Handling is also excellent. As mentioned earlier, the “SH” in SH-AWD stands for “Super Handling,” and it’s great on winding roads. SH-AWD can send 100 percent of the torque to either side of the car, given the crossover the ability to corner much more aggressively than would otherwise be possible. In cruddy winter driving conditions, that torque can be sent to the front or rear of the vehicle as needed. The RDX also makes all of the right sounds, although it’s not all natural—like BMW, Acura sends a bit of happy engine noise through the speakers. Steering is very smooth, almost to the point of feeling synthetic. My only complaint was an excess amount of pedal travel when braking.
Acura has included the full suite of advanced driver assistance systems (ADAS) in the RDX. Driver-assist features are activated by the “Main” button on the steering wheel. The HUD and instrument cluster display show the status of the lane-keep assist and adaptive cruise control, with an outlined icon of a car filling in when the adaptive cruise control locks on to the car in front of you. Adaptive cruise works well in stop-and-go traffic, although sometimes it took a couple taps of the gas pedal to get the car moving if it came to complete stop in traffic. Lane-keep assist does an adequate job of correction if you start to drift into another lane—provided the RDX can discern the lane markings. In my experience, the RDX struggled more at night and with faded lane markings than did other cars in its class.
I would describe Acura’s safety approach as “overly cautious.” In just over a week with the car, I got more “BRAKE!” warnings flashing on the HUD display than the last five cars I’d driven combined. I also got obstacle alerts every time I pulled out of the alley because the curb is apparently a few inches too high. Again, that is something I didn’t experience in other cars I’ve reviewed. I tried dialing back the safety features as much as possible without turning them off, but I still found them to be overly intrusive.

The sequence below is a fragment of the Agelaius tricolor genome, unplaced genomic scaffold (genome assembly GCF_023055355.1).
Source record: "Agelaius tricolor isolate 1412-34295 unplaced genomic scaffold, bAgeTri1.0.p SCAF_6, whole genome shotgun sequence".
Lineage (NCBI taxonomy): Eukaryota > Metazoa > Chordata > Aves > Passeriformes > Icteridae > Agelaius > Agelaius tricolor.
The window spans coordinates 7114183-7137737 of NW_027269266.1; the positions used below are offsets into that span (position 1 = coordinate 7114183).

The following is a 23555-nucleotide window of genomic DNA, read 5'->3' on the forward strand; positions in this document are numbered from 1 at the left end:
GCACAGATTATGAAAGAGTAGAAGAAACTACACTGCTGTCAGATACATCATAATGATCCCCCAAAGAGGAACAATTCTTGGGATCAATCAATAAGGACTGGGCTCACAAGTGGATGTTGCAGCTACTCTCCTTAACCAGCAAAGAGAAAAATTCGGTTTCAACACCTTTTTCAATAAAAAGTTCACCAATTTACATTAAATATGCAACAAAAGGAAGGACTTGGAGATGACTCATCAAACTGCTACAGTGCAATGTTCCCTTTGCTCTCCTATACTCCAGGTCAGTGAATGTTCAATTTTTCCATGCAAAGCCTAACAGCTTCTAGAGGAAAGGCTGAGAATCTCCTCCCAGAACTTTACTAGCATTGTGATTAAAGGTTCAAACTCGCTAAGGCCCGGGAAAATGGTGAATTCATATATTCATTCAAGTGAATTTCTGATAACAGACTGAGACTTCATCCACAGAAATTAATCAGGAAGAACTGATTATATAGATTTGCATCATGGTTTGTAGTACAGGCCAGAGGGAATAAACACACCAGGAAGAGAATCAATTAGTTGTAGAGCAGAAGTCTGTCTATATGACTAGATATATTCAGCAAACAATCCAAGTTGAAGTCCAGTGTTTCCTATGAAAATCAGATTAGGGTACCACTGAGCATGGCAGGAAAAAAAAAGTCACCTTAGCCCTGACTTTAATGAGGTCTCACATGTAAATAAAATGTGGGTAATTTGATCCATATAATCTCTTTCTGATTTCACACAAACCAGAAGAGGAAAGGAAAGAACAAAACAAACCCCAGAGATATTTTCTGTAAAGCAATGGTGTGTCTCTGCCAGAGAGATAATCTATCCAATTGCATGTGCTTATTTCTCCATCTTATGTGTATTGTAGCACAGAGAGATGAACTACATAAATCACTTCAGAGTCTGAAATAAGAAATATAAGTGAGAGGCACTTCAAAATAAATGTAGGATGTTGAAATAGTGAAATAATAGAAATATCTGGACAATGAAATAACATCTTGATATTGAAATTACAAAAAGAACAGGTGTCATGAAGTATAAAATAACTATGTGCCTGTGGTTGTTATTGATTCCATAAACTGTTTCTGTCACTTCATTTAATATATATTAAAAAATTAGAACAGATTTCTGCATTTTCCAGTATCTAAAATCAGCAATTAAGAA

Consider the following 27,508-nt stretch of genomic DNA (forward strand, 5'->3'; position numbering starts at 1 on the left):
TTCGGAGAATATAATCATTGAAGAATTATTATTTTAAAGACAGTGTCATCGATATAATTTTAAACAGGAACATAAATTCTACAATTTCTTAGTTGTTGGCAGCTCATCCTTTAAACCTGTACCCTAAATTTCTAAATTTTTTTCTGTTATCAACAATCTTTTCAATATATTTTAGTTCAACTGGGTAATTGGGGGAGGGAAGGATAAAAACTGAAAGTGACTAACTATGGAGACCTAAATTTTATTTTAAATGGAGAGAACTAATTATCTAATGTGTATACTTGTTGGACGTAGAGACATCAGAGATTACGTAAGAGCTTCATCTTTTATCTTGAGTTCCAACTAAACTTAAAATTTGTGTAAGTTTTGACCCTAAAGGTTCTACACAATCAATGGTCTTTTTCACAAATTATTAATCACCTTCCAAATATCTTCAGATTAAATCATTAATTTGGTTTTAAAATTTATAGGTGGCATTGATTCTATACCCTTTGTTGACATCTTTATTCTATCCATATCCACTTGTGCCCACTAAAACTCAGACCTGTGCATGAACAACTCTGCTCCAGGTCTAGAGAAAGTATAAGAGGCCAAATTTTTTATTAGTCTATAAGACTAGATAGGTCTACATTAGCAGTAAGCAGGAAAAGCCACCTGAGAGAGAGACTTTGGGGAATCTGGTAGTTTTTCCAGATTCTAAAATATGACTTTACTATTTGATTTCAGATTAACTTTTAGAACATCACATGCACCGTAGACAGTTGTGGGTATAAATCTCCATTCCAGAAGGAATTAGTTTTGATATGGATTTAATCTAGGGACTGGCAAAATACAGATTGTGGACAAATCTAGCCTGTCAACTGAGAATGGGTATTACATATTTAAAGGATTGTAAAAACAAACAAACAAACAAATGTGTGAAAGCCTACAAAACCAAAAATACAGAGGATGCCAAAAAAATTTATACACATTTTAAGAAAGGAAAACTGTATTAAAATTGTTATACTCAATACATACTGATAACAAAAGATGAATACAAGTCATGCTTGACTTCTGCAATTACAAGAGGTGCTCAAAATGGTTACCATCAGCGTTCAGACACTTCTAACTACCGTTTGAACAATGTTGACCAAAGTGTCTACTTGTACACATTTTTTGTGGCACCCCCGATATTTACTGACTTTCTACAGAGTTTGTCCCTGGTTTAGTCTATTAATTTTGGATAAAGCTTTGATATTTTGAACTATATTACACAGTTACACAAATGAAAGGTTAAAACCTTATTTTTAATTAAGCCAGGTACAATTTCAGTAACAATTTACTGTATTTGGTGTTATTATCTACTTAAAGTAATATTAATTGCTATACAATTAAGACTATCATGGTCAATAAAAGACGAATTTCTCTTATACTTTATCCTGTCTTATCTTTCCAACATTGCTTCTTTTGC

In addition to the usual backup camera, the RDX has a 360° camera view. You can turn the camera on with a button at the end of the windshield wiper lever and use the touchpad to cycle through camera display options.
The RDX is rated at 23mpg (21mpg city, 27mpg highway) and I got 19.9mpg during my time with the car. I should disclose that I spent a lot of time in Sport and Sport+ mode just because it was so damn fun.
By the end of my time with the RDX, I had developed a love-hate relationship with it. Out on the highway or on country roads, the crossover is pure joy with its excellent handling and precise throttle response. On the other hand, the infotainment system bugs were a massive buzzkill for me. It almost felt like a highly anticipated AAA video game with excellent graphics and gameplay, but with some serious glitches that have you anxiously awaiting post-launch patches from the developer.
My photographer is an Acura fan, and the first words out of his mouth when he got into the car was “this is dangerous.” But once I showed him the above pictures of infotainment and GPS glitches, his enthusiasm waned. And that seems like a fair reflection on the 2019 RDX—it’s a very good car in many of the important ways, but would-be buyers need to be aware of the known issues with the software and must trust Acura to deliver fixes. Until the promised OTA updates arrive, .